Oil price nosedive leaves private equity investors scrambling

March 18, 2020
A pumpjack in the Permian Basin oil field town of Midland, Texas.
(Spencer Platt/Getty Images News)

After a barrage of setbacks in the energy markets over recent days, private equity investors in oil & gas are bracing for the likelihood of a long chill in dealmaking that could extend into next year.

This isn't oil's first collapse in recent years but it could be its most consequential yet. As the coronavirus pandemic strains businesses of all kinds, the US oil industry is facing a concurrent threat: It must also contend with OPEC and Russia's escalating price war over oil production, punctuated by Wednesday's 24% plunge that sent crude to its lowest point in nearly 20 years. 

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Sharply reduced demand because of the pandemic, combined with profit-endangering oversupply by global producers, has created a "double whammy" that could set the recent upheaval apart from market downturns in 2008 and 2016, said Lex Hochner, managing director of Pickering Energy Partners.

"When you're experiencing this level of volatility, everyone kind of gets in a bunker for a period of time and not much gets done," he said.

Private equity investment in oil & gas has been on the decline since a recent peak in 2017, according to PitchBook data, a year after the price of West Texas intermediate crude bottomed out at $26.21 a barrel in 2016.

On Wednesday, WTI prices fell to below $23 a barrel, the lowest price since the SARS epidemic in 2002. Prices have now plummeted nearly 60% in the past four weeks. As a result, experts say private equity dealmaking in the space is grinding to a halt. At least one firm, Houston's Post Oak Energy Capital, has canceled all new drilling activity for its portfolio companies for the rest of 2020, according to Frost Cochran, a managing director and founding partner at the firm.

It's already drawing comparisons to the oil-industry chaos of the 1980s. With no end in sight, uncertainty reigns.

The primary question in investors' minds is, "How long might this last?" said Andy Lipow, president of Lipow Partners, an energy consultancy that works with firms across the industry, including private equity. "When do we think that rates of infection of coronavirus around the world will slow down, such that the public gets back to some sense of normalcy that restores the lost oil demand?"

The timing of the present turmoil is particularly unfortunate because it coincides with lenders' semiannual revaluation of loan collateral. While many expect banks to lower credit lines over the next few months, the extent to which they will do so remains unclear, according to Michael Hanson, a partner and founding member at energy-focused investment bank Parkman Whaling. That could cause firms to use the capital that is available to protect their existing investments rather than pursuing new deals.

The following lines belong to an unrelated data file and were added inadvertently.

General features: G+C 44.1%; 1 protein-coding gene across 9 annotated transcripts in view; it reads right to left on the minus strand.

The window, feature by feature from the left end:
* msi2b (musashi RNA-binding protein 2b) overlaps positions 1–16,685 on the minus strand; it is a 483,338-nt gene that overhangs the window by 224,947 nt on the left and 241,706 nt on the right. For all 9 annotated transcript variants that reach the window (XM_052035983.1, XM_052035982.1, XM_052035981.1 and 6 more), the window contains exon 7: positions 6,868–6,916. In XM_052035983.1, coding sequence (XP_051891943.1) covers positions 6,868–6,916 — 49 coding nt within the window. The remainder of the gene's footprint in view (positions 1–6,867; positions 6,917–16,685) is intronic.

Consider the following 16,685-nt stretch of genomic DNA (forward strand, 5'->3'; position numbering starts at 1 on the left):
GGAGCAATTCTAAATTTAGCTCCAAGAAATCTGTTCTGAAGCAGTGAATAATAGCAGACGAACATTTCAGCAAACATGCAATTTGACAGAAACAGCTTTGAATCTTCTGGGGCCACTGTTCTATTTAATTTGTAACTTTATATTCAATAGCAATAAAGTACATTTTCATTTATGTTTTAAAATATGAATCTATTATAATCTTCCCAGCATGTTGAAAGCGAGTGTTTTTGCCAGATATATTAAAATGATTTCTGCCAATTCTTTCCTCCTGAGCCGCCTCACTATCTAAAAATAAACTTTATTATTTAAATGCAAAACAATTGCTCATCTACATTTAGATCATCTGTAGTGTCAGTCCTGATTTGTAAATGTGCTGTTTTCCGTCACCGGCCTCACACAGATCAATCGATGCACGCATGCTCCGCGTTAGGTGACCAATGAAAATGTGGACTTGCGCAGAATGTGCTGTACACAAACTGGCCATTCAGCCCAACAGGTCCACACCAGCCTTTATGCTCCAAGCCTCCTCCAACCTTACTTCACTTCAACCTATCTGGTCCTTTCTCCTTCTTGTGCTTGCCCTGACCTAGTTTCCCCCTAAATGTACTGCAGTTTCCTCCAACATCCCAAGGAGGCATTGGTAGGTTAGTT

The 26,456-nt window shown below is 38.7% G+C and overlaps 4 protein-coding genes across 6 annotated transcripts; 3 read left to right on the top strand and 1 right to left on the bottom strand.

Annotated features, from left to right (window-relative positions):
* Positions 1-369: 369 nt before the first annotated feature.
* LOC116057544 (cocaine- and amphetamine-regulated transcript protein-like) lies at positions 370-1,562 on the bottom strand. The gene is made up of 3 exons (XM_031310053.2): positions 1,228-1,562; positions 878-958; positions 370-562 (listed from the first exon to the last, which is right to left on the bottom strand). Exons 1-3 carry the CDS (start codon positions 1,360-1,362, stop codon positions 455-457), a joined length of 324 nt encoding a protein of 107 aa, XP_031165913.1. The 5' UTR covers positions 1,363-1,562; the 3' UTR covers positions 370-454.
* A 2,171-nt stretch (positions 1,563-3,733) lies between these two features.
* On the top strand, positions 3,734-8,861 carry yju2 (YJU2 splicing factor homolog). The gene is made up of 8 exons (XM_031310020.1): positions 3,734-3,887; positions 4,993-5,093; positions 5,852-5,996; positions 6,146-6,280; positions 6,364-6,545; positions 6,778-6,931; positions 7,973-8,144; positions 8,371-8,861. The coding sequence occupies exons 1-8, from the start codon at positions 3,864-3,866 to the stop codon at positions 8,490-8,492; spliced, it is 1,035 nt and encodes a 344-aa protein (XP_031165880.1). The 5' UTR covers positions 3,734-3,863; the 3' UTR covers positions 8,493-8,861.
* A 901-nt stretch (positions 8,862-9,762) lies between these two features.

The typical yearslong holding times of private equity investments could guard somewhat against current conditions. Investors are thinking about the market's future, not just where it is today.  

"There might be some who view oil as a lost cause, and are willing to liquidate their investment," Lipow said. "There may be others who think, 'Hey, this is temporary, we're willing to buy the debt at deeply discounted prices and then hold on for eight years.'"

For bold investors, this moment could provide a chance to scoop up companies on the cheap. While many generalists will pull back from the industry, veteran energy investors are better poised to capture attractive assets.

"I think in the mid-range, we see a lot of opportunity for the capital that we have available to deploy," Hochner said. "On a risk-adjusted basis, you're going to see a lot of really interesting opportunities to buy assets at valuations that we haven't seen in a long time."

But it might not matter until prices rebound. Very few, if any, domestic producers can turn a profit at $40 or $50 a barrel, much less the current sub-$30 price.

For now, oil & gas investors face a unique set of challenges. Over the coming months, perhaps years, they will be scrambling just to limit the damage to their portfolios, let alone to find investments that would eventually prove profitable.

"This feels like the 1980s of my career," Hochner said. "Hopefully, it's the only one."

Related read: A brief history of Texas oil and private equity

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